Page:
Atul Gawande: Future of healthcare requires constant reinvention

Remembers back to 'period in time where there was no analytics, no effort to look at the data'
By Erin McCann
09:59 AM
Atul Gawande, MD

Atul Gawande, MD, professor of surgery at Harvard Medical School and staff writer at The New Yorker, offered a reflective presentation earlier this month at Health Datapalooza IV, taking the audience back through what the healthcare system used to look like, and showing and how data innovations have helped set the stage for big transformations.

"There was a period in time where there was no analytics, no effort to look at the data, no effort to understand what was happening," Gawande said. In his mind, healthcare is at least heading in the right direction. 

Despite these innovations, all this progress and the potential power of big data, however, Gawande made sure to differentiate between technology and medicine – arguing that it was crucial to remember the human element.

[See also: Slideshow: Health Datapalooza IV.]

Gawande referenced Lewis Thomas, MD, who got through medical school by selling poetry and blood. Lewis went on to head Memorial Sloan-Kettering and eventually won a National Book Award for his essays. 

Gawande cited one of Thomas’s essays in particular that would become the topic of his presentation, one titled, “Technology of Medicine.”

“What I love about it, is it looked at how we pay for technology in healthcare, what it goes for, but did it at a time where people really weren't thinking about this,” Gawande said. “The opening you will love because it’s incredibly quaint. He says, ‘Somehow medicine, for all the $80-odd billion that it is said to cost the nation has not yet come in for much analytical treatment.’”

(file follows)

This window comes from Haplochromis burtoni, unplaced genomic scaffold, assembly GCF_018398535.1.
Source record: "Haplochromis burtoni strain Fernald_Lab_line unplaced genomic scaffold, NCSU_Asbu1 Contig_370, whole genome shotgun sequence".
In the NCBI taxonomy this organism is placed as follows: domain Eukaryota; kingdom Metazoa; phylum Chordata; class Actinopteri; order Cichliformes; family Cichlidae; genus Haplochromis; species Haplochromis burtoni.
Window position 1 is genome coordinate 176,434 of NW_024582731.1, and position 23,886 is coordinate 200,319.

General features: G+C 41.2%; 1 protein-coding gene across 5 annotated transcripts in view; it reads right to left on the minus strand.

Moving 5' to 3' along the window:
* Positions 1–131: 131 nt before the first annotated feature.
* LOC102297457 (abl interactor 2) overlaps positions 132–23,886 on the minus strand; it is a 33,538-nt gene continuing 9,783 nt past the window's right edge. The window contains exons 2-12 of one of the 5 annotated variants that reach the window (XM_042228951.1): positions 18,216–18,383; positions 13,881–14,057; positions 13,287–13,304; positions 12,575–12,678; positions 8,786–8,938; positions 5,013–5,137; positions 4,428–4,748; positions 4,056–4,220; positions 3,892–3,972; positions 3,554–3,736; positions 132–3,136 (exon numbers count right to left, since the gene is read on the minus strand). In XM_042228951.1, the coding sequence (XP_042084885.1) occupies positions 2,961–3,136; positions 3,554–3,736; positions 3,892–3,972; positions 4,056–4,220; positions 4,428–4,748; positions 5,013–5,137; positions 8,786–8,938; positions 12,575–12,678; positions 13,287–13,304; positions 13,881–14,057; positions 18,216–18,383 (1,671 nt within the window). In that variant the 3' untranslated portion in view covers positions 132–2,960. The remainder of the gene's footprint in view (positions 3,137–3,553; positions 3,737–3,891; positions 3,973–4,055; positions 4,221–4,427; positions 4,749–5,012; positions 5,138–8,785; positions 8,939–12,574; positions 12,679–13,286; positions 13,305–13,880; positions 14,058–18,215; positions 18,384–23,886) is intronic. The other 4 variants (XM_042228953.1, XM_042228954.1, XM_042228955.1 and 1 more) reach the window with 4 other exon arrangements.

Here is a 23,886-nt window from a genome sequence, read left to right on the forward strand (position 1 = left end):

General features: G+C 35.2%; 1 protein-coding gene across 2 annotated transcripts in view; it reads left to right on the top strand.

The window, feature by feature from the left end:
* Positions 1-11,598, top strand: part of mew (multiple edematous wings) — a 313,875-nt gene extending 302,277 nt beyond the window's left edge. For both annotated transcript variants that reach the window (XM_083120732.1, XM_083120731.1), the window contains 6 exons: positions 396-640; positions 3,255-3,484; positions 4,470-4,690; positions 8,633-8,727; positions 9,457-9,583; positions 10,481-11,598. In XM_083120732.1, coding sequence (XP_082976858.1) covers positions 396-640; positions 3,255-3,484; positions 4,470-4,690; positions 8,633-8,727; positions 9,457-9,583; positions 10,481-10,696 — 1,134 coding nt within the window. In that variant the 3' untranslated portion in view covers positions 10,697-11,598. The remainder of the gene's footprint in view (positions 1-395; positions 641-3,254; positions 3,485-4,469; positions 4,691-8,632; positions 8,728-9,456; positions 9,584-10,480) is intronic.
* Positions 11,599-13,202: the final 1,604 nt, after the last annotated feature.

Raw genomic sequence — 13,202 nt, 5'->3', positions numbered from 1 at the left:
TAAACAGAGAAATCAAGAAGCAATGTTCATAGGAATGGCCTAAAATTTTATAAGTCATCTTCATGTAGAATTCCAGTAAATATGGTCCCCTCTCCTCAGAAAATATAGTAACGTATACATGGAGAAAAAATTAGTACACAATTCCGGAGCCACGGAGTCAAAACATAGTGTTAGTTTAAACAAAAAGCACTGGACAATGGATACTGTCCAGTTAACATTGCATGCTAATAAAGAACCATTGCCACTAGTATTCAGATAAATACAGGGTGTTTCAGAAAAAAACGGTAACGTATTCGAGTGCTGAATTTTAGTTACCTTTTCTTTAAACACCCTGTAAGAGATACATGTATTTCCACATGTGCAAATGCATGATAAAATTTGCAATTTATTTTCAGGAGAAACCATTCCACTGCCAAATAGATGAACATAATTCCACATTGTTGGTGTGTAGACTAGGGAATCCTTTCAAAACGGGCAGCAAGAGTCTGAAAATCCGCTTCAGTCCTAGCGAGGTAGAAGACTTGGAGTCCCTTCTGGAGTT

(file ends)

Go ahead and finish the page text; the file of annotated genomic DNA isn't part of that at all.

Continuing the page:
He added that Thomas "knew it was coming. He knew people would be here.” Gawande continued, “And then addressing himself to you, he said, 'I wish you well, but I imagine you are having a bewildering time.' The answer is, 'Yes.'”

Gawande cited Thomas’s idea of three technologies. The first, non-technology, represents the supportive care that's deployed in our current system – care for ailments like cirrhosis or multiple sclerosis.

[See also: 'Data drunks' and 'dataholics' unite.]

The second technology is complete technology. The polio vaccine is emblematic, Gawande said. Complete technology is a full solution for a particular disease.

The third technology – incomplete technology – is where innovation most needs to occur. These technologies are designed to manage the process of disease but not prevent it or reverse. He cited heart transplantations, chemotherapy and complex treatment for cardiac disease as examples. These technologies, Gawande explained, are both “highly sophisticated and highly primitive.”

There exist only a few examples of complete technologies. “The rest has not found its complete technology,” he added. “It's squeezing out the rest of life and society. We're experiencing growth again in our economy, but what often goes unmentioned is that although the healthcare costs have slowed down, if you look over the last decade, virtually all of the economic growth that has occurred has been shunted to paying for healthcare goods and services, with virtually no increases in investment in our infrastructure, in education and other core elements of what our future of this country will require.”

Gawande explained that the healthcare business has gone from the most primitive level of, ‘You ought to do X’ to the medieval period of standards and guidelines being developed, which transformed into, ‘You really ought to do X, and here are the guidelines on how to do it.’

He recalled when the Harvard standards came out, they finally outlined that anesthesiologists could not leave the room when with a patient, a common occurrence in the day.

“My dad was a surgeon in rural Ohio," said Gawande. "He used to complain and come home shouting almost that the damn anesthesiologist left to go smoke a cigarette. When those Harvard guidelines got published, he came in waiving them at the anesthesiologist.”

Then came checklists and feedback loops both of which improved healthcare safety enormously. A pulse oximeter on the finger gave people the feedback loops to see, “Hey, you might have turned the oxygen down to zero. They're not breathing.”

The next stage was the forcing function: Machines got made that prevented one from turning the oxygen to zero.

Modern quality, he continued, is a “combination of processed innovations like simple checklists and feedback loops, ways of knowing if you are making your way more successfully than you were before.” But, he said, that “still is not the future of what we can do.”

The future is innovation, Gawande said. It's “the automation of the best possible ways of doing things while constantly reinventing them.”